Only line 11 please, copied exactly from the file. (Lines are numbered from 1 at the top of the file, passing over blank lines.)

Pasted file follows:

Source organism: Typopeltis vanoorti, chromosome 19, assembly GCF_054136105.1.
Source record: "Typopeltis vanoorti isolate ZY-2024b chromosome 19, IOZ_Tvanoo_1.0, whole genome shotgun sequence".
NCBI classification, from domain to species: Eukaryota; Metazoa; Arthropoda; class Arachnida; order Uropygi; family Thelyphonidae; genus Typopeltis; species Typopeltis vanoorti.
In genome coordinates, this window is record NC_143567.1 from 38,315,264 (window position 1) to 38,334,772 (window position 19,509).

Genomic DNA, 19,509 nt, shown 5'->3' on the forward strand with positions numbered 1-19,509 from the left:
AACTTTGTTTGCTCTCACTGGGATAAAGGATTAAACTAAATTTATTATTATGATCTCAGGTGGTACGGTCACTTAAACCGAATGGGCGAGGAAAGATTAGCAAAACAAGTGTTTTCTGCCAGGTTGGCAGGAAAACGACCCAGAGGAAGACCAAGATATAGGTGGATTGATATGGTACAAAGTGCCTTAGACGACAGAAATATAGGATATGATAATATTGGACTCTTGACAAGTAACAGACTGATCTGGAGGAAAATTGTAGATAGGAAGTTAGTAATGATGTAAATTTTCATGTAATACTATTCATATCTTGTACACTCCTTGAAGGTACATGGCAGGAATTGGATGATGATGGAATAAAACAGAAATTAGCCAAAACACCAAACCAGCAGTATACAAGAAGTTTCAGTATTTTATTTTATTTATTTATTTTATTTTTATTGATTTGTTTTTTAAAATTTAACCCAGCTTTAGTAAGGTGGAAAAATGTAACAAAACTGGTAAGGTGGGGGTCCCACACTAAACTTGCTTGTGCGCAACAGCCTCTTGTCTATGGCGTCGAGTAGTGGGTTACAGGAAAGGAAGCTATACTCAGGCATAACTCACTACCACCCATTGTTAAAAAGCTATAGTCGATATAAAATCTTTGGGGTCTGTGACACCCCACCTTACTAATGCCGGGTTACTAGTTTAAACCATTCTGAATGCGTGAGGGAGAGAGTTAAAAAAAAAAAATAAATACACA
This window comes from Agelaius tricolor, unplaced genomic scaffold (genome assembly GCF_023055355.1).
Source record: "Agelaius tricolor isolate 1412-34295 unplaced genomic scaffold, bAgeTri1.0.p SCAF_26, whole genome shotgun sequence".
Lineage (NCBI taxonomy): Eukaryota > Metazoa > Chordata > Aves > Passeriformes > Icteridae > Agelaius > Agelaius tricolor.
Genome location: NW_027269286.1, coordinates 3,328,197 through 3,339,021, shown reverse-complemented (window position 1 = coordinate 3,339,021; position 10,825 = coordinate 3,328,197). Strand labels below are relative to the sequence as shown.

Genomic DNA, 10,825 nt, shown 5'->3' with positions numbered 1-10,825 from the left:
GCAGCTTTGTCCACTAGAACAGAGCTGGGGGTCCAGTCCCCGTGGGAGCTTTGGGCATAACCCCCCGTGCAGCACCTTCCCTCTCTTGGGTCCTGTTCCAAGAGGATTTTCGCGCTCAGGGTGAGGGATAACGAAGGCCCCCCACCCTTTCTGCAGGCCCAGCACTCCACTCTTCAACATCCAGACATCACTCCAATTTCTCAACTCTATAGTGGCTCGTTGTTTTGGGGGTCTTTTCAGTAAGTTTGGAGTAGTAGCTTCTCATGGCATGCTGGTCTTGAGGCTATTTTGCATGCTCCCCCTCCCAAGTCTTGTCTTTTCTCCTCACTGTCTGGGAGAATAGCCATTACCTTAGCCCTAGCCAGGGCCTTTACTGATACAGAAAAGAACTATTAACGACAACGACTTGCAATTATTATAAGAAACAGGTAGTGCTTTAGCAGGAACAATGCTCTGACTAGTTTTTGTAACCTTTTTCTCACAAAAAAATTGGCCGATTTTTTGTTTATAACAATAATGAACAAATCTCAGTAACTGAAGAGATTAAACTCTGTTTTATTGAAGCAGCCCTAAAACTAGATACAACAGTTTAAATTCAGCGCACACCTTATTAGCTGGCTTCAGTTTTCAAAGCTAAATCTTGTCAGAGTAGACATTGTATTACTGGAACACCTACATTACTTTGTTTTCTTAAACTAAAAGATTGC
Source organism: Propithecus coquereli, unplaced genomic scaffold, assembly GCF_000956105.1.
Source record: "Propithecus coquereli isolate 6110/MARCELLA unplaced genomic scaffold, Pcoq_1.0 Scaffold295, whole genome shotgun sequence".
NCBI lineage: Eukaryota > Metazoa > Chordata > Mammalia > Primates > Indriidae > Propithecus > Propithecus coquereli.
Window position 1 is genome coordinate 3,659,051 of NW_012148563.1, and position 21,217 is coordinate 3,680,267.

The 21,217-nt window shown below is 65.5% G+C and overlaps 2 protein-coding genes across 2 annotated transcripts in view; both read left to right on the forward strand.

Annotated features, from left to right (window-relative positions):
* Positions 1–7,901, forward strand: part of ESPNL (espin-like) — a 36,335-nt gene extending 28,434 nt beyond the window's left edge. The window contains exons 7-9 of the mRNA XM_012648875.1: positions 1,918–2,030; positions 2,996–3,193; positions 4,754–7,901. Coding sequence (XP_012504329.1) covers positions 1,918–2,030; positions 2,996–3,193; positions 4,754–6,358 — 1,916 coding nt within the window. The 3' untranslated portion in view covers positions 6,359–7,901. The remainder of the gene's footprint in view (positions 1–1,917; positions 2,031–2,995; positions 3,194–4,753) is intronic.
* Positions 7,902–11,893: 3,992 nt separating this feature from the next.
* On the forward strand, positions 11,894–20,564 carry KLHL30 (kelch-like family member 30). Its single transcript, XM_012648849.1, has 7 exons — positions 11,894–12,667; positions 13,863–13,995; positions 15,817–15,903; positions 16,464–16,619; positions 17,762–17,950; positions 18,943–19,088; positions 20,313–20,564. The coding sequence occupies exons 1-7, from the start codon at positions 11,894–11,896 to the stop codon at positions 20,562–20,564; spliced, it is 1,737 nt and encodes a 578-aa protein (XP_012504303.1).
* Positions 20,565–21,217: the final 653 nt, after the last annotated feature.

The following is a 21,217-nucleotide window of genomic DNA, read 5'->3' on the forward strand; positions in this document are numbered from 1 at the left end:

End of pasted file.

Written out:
Genomic DNA, 10,825 nt, shown 5'->3' with positions numbered 1-10,825 from the left: